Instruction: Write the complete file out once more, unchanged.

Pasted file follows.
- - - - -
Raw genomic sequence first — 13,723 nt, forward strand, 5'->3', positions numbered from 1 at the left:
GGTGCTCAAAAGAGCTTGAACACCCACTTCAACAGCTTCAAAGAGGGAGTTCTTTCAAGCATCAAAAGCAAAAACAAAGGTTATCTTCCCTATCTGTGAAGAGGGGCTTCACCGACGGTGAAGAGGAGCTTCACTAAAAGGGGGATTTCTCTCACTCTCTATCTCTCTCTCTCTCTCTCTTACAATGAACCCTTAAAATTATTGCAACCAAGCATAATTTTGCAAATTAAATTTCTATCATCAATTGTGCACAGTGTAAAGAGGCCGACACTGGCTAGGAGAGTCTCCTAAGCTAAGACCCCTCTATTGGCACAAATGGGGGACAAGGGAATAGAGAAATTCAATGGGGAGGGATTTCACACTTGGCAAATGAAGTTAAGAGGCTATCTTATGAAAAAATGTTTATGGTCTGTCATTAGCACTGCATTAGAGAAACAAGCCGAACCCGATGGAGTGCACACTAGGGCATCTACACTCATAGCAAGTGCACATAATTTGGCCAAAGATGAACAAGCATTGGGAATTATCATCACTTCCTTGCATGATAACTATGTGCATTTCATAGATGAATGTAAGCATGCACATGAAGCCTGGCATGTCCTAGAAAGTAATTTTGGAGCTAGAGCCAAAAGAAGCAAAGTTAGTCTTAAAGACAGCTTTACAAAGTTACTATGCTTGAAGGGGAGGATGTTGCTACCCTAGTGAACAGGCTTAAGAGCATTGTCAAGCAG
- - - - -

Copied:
Raw genomic sequence first — 13,723 nt, forward strand, 5'->3', positions numbered from 1 at the left:
GGTGCTCAAAAGAGCTTGAACACCCACTTCAACAGCTTCAAAGAGGGAGTTCTTTCAAGCATCAAAAGCAAAAACAAAGGTTATCTTCCCTATCTGTGAAGAGGGGCTTCACCGACGGTGAAGAGGAGCTTCACTAAAAGGGGGATTTCTCTCACTCTCTATCTCTCTCTCTCTCTCTCTTACAATGAACCCTTAAAATTATTGCAACCAAGCATAATTTTGCAAATTAAATTTCTATCATCAATTGTGCACAGTGTAAAGAGGCCGACACTGGCTAGGAGAGTCTCCTAAGCTAAGACCCCTCTATTGGCACAAATGGGGGACAAGGGAATAGAGAAATTCAATGGGGAGGGATTTCACACTTGGCAAATGAAGTTAAGAGGCTATCTTATGAAAAAATGTTTATGGTCTGTCATTAGCACTGCATTAGAGAAACAAGCCGAACCCGATGGAGTGCACACTAGGGCATCTACACTCATAGCAAGTGCACATAATTTGGCCAAAGATGAACAAGCATTGGGAATTATCATCACTTCCTTGCATGATAACTATGTGCATTTCATAGATGAATGTAAGCATGCACATGAAGCCTGGCATGTCCTAGAAAGTAATTTTGGAGCTAGAGCCAAAAGAAGCAAAGTTAGTCTTAAAGACAGCTTTACAAAGTTACTATGCTTGAAGGGGAGGATGTTGCTACCCTAGTGAACAGGCTTAAGAGCATTGTCAAGCAG